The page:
Truckbusters From Dogpatch…and Baited Trap, the Ambush of Mission 1890 began with Jacksonville University
The recently published Truckbusters From Dogpatch: The Combat Diary of the 18th Fighter-Bomber Wing in the Korean War, 1950-1953, is perhaps the largest unit history ever published on the so-called “Forgotten War.”
It also has very special significance for Jacksonville University.
The story of a book that one reviewer said he “thought would never be written and that, in fact, could not be written,” begins more than fifty-seven years ago at Jacksonville Junior College.
It took JU Alumnus retired Navy Captain Tracy D. Connors over five years to research and write the remarkable, 712-page, true-life account of the U.S. Air Force’s 18th Wing from 1950 to 1953, the time during which their heroic air-combat efforts flying F-51 “Mustang” fighter-bombers helped save South Korea from occupation by North Korean and Chinese military forces.
Captain Connors, now a Gainesville resident, has previously published 14 management handbooks for not-for-profit organizations.
Connors used formerly classified monthly records and reports, plus hundreds of personal recollections and over 1,000 photographs to spotlight and profile the men who actually fought the war.
“I wanted Truckbusters to become for the reader a gritty, dusty, tent city full of the sounds, smells and character of those who served with the 18th in Korea—pilots, ammorers, mechanics, clerks, medics, and supply sergeants—who still, live and speak and fret and worry about how to keep that venerable, but out-dated F-51 Mustang “Spam Can” flying,” he explained.
Truckbusters is dedicated to 1st Lt. Archibald “Archie” Connors, President of the JJC Student Council in 1948-49, and CAPT Connors’ uncle–“more like my older brother,” he explained.
After attending Robert E. Lee High School, serving briefly in the U.S. Navy during WWII, and graduating from JJC as a pre-law student, Connors completed flight training as a U.S. Air Force pilot. He was posted to Korea and the 67th Fighter-Bomber Squadron (a component of the 18th F-B Wing), in late 1951.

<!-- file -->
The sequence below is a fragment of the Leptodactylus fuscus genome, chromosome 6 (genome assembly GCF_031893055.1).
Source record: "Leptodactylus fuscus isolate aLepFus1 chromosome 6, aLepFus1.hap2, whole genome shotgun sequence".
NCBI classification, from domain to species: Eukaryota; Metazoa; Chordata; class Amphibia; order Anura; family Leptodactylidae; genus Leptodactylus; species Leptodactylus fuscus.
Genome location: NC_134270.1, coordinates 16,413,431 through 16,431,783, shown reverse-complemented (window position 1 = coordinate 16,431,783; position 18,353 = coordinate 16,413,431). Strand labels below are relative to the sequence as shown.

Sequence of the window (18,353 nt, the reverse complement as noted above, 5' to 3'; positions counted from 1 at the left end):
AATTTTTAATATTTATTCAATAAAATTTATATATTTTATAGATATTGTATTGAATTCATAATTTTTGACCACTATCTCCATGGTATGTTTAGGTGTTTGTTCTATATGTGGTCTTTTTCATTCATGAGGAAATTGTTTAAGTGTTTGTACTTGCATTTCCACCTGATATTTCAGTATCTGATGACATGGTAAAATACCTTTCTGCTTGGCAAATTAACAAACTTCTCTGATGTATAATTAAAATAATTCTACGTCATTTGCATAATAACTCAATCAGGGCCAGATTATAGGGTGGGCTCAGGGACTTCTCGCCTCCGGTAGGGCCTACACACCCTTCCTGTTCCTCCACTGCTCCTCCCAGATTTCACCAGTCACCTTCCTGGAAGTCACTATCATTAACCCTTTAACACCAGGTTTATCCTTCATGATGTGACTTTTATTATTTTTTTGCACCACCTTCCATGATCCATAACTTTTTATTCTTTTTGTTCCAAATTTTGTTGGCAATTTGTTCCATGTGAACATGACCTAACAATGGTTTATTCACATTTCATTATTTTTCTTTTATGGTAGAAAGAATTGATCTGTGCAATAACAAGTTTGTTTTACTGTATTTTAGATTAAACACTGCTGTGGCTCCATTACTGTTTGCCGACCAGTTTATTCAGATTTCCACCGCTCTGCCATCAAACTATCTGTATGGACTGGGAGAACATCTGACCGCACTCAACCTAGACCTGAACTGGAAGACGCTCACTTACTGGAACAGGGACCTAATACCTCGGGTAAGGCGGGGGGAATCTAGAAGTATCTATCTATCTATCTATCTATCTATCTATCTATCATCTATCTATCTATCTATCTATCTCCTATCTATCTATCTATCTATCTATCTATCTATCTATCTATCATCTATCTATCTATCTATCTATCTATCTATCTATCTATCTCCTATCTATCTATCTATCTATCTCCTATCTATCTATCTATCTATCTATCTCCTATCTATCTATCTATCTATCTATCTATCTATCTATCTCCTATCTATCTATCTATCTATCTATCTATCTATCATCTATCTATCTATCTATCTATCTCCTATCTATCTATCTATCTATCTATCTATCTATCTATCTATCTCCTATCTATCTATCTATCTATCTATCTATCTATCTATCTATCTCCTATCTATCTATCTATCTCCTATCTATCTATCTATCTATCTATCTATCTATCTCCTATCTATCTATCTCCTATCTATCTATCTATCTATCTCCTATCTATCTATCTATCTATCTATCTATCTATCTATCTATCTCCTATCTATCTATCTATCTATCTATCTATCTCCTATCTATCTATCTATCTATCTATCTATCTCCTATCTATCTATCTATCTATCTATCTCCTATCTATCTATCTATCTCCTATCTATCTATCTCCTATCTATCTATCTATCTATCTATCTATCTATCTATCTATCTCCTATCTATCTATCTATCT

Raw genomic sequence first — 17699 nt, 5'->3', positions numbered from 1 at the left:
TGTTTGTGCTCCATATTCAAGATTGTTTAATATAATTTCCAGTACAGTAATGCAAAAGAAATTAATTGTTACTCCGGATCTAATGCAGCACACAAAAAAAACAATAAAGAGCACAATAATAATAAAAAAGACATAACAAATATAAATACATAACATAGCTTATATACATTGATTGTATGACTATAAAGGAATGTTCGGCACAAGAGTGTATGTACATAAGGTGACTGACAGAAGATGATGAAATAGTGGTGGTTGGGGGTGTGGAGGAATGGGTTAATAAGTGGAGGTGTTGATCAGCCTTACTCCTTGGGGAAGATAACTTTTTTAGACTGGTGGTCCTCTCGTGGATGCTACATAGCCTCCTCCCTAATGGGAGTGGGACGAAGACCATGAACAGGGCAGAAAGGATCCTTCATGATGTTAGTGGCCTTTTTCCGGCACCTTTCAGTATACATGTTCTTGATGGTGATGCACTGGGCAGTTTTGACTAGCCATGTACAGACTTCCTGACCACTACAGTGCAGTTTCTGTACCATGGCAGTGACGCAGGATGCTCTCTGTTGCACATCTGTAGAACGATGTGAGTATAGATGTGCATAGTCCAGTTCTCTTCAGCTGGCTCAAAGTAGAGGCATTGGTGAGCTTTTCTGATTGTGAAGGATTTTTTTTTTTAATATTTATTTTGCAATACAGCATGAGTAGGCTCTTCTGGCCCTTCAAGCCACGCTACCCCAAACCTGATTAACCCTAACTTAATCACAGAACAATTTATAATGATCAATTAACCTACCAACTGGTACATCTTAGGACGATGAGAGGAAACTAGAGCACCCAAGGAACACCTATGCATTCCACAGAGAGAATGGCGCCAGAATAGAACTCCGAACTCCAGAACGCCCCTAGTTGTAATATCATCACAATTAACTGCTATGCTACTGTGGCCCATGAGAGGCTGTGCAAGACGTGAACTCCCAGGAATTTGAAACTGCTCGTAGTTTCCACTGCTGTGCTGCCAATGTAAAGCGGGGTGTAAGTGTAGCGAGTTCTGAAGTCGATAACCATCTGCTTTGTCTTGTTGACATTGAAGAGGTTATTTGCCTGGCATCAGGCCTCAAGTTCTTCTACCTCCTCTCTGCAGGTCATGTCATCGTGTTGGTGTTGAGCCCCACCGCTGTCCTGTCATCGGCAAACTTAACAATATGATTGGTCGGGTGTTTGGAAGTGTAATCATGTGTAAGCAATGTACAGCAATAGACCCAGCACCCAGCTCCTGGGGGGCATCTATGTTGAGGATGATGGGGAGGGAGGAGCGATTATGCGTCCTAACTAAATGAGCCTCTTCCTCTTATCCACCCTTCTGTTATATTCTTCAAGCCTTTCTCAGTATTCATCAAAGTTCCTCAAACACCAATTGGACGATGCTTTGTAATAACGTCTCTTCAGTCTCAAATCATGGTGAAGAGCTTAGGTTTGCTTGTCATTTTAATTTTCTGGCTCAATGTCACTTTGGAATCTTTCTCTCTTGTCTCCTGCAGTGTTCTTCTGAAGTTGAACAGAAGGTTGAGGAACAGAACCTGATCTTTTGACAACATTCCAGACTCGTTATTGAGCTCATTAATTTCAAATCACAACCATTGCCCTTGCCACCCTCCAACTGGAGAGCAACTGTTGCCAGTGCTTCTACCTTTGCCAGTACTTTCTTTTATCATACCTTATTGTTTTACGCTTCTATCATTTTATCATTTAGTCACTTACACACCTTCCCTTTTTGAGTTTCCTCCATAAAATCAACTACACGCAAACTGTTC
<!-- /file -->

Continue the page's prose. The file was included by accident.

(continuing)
During a daring rescue mission into the so-called “Iron Triangle” on 25 June 1952, Lt. Connors was killed in action.
CAPT Connors’ determination to learn the details of his uncle’s last mission, grew into a comprehensive history of the 18 th Wing during the Korean War.
A Truckbuster’s section entitled “Into the Iron Triangle,” describes the compelling story of Lt. Connors’ final mission, the Korean War’s most deadly helicopter rescue mission.
A more recent book, Baited Trap, the Ambush of Mission 1890, the Korean War’s deadliest helicopter rescue mission, tells the complete story of the most heroic—and costly—air rescue of the Korean War. This harrowing Air Force-Navy mission is explained and illustrated in compelling detail, creating a inique personal account of what five incredibly brave and determined Air Force and Navy airmen achieved on June 25, 1952 in the infamous “Iron Triangle.”
Using declassified official records, extensive research, tracking down the scattered families of heroic airmen, and the Freedom of Information Act, CAPT Connors pieced together the story of what five incredibly brave and determined Air Force and Navy pilots did that long June afternoon.
After three costly attempts to pluck a downed Navy Ensign off the side of a heavily defended mountainside, the helicopter and its escorting Mustang fighter-bombers were successful in rescueing the young pilot. Several miles away however, enemy fire brought down the helicopter. Two of three airmen aboard were killed. Lt. Connors was shot down and killed several minutes later as he made a low level pass over the downed helicopter attempting to provide further protection. One crewman survived 14 months as POW.
The 18th Wing made an enormous contribution to the Korean War, Connors noted, including saving the day during the Pusan Perimeter (almost Dunkirk) period, during the breakout after Inchon, and during the retreat from the Yalu, “during which they saved many thousands of American lives.”
Later, the 18th’s unrelenting interdiction played a key role in bringing about the Armistice that reestablished the nation of South Korea.
The 18th Wing flew more combat missions that any other unit in the Korean War, and one of its squadron commanders was posthumously awarded the Congressional Medal of Honor, one of only four such awards to Air Force personnel during that war.
The Wing’s integrity, professionalism and dedication also contributed significantly to the fledgling Air Force core values so often cited these days, Connors explained.
Connors believes strongly that Truckbusters as a story of an embattled American military unit that worked through enormous challenges to achieve military success “is highly relevant to all Americans today.
The Korean War is called by some Americans ‘the Forgotten War.’ But not by millions of South Koreans who regained their freedoms, self-determination and future. It’s not called that by the families and friends of those who fought, bled and died there. And, it should not be forgotten by those today who understand the on-going importance of what was achieved by those who struggled there. Our nation owes those who served in Korea a significant debt of gratitude for what they did to protect Freedom. Their deeds and achievements continue to shape the world over half a century later,” he emphasized.